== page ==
They were barred, they were, tax gatherers, from the synagogue. You couldn't go there. Why? Because they were considered unclean; they were classified with unclean animals in the ceremonial law, classified with Gentiles. They couldn't come into a synagogue or they would desecrate the whole facility, to say nothing of contaminating anybody that they got close to. They weren't allowed in a synagogue. They were forbidden to give testimony in a court of law because they were liars. And the Talmud said, "You can lie and deceive a tax collector any time you want." The rabbis gave the Jews the freedom to do that. It was survival. If you could con him, maybe you could get away with something.
The Talmud also distinguished two types of tax collectors in Jewish history. The first type was called a gabbai, g-a-b-b-a-i would be transliterating that word. And the gabbai was sort of a general tax collector. They collected the regular taxes. That would be the land tax, like a property tax and that would be income tax. Ground tax also included crops and grains. There was a one-tenth grain tax and a one-fifth fruit and wine tax and the income tax was one percent. That was kind of a fixed tax and the gabbai was sort of the big-time person who was over all of those taxes. Zacchaeus, by the way, was one of those and there was plenty of room in that system for extortion, as well, and later one we'll learn about Zacchaeus, further down in the gospel of Luke, and he was feeling so badly about what he had done, remember, that when he was converted he paid back what he had taken fourfold. So he got wealthy, believe me, on this operation.
But then there was some small-time tax collectors. They were called mokus. Now they dealt with all of the sort of day-to-day things, duties and import and road tax and poll tax...or bridge tax, letter tax, package tax, market tax, axle tax on carts, wheel tax, sounds familiar doesn't it? Road tax, every kind of tax. And they were the criminals. They were the rankest of the tax collectors. They were the criminals of criminals. And there were two kinds of mokus, there was a great mokus and a little mokus. You were great if you employed people and you had a big franchise and you put people at all your tax stations. They were usually put on roads and they could stop the people who were moving around and tax them for everything. You were a great mokus if you...if you had a lot of this operation. And you were called a little mokus if you just sat at the tax station. And you were the hated of all hated people because they saw you face-to-face and you told them, "I want your money and if you don't give me your money, you know, I'll break your legs." You were the "in your face" tax collector, heartless, cut-throat, brutal, criminal, the most hated of all. These people were at the bottom rung of the social ladder. The best that could be said about them was they were just a shade below the prostitutes. And there are some Jewish writings that say repentance for them was impossible and forgiveness could never happen. They were unforgivable.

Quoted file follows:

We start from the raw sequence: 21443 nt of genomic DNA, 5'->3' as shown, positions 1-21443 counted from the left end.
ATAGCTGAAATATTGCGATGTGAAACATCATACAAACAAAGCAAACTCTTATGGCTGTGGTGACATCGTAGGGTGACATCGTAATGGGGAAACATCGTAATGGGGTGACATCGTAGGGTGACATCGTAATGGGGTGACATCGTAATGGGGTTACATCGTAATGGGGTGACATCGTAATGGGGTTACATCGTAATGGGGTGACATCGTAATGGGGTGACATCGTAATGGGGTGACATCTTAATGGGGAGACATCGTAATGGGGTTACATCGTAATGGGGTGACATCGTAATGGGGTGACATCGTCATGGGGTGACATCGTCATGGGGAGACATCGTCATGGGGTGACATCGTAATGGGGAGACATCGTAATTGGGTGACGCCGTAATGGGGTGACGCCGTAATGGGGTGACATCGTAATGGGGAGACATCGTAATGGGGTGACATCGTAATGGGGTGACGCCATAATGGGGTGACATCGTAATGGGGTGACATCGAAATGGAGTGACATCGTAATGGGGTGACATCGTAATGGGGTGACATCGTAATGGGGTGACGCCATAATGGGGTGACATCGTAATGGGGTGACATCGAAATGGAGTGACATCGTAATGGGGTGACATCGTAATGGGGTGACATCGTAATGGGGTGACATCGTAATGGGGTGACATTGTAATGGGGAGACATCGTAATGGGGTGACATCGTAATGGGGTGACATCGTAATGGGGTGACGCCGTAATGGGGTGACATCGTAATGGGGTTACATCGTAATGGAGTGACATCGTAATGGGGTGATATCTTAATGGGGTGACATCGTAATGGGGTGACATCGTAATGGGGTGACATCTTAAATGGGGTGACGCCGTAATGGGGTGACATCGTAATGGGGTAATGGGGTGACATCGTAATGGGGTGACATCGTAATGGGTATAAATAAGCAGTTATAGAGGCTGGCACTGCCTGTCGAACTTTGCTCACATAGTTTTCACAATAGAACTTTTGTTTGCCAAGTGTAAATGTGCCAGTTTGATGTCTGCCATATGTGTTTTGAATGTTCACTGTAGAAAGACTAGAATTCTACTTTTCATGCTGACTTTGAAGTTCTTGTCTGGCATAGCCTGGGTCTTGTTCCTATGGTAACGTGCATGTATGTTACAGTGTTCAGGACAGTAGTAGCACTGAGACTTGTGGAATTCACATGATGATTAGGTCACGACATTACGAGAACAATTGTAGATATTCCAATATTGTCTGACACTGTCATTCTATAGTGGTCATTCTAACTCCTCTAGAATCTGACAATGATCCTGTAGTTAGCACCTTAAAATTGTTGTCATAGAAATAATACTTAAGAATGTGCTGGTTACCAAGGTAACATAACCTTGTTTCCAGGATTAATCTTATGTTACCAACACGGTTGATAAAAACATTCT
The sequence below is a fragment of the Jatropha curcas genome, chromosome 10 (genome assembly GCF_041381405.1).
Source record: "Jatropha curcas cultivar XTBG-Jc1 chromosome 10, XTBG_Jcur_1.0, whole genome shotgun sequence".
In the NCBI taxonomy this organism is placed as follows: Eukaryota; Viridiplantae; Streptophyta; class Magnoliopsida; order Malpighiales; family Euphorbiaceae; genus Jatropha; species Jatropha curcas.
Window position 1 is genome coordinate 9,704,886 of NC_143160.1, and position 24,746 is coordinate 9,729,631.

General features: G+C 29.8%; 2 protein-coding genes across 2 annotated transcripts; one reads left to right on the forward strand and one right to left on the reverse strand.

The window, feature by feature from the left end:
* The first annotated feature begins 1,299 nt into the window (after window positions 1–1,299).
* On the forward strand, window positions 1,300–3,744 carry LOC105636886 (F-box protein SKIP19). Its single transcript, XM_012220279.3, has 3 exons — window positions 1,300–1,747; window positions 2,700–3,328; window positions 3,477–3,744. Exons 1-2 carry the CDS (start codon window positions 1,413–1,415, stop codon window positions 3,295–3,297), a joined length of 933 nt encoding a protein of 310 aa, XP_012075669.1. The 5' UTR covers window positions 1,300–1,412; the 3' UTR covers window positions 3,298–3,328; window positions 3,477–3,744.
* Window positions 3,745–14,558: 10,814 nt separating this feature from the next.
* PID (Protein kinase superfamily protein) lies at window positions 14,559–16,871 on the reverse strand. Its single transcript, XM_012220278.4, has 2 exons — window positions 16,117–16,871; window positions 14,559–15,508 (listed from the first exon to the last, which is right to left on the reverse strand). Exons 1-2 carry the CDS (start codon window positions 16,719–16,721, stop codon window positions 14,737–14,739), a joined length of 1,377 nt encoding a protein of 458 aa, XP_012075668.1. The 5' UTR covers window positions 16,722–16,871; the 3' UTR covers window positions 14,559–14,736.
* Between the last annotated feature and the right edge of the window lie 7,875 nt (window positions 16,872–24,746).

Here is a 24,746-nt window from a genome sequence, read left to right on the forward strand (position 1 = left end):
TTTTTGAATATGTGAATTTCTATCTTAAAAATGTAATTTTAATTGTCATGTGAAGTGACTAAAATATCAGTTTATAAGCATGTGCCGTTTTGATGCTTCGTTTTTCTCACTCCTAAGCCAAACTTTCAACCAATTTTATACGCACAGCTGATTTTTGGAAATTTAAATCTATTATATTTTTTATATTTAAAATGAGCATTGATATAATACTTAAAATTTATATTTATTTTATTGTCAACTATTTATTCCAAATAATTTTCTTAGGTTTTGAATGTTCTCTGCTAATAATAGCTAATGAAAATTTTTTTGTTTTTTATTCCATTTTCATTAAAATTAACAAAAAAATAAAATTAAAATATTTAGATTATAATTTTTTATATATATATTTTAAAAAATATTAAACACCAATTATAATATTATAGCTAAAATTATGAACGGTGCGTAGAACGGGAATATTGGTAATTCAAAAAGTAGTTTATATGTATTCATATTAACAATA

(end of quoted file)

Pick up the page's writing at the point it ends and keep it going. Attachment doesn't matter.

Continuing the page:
Matthew was a little mokus. You say, "How do you know that? It doesn't say that in verse 27." Yes it does, it says, "He was sitting in the tax station." He was the worst. He was the dregs. He was the scum. He was the unforgivable. He may well have been the most hated man in Capernaum. But Jesus noticed him. The word "noticed," etheasto, it means to gaze intently. He didn't just glance, He fixed His eyes on him and He had a divine appointment with him. There he was sitting in his little hut.
He walked over to him. Verse 27, He said to him, "Follow Me." Amazing, huh? You're... You're just the kind of guy I'm looking for to be an apostle. Really? You're a perfect fit. Kind of reminds you of Isaiah, doesn't it? "Woe is me for I am a man of unclean lips who dwell in the midst of a people of unclean lips." And the Lord said, "You're exactly what I'm looking for, a man who understands how sinful he is.”
Jesus knew the heart of this man. And this is an explicit command, "Follow Me." He didn't say to him, "If you can kind of clean up your act, you've got some talents I could use." He didn't say that. He knew his heart. He could read his heart like a billboard. Matthew knew Jesus. It was his home base. Jesus' home base in His Galilean ministry was in Capernaum and the word about Jesus was everywhere, all over the place in Galilee by this time. Jesus was well known as a miracle worker, as a teacher, as the one who announced that God would forgive the sins of the poor, prisoners, blind and oppressed. Matthew had obviously come to the conclusion in his own heart that he was wretched and miserable, that he was a poor, prisoner, blind and oppressed, that he was filled with sin and he, in spite of all the money that he was making, in spite of all the power that he exercised over people, he was very, very distressed and burdened by his sin. Jesus must have looked into his heart, and not only did He see the sinfulness of Matthew, but He saw the hunger of his heart, the hunger for righteousness, the thirst for righteousness, the beatitude attitude. And He said, "Follow Me." If the Pharisees and scribes were shocked, imagine how Matthew felt because Matthew knew more about himself than the Pharisees and scribes did. For them he was just categorically scum. To Matthew he was personally scum. But he had recognized his sin obviously because the Lord doesn't call people to follow Him who aren't penitent.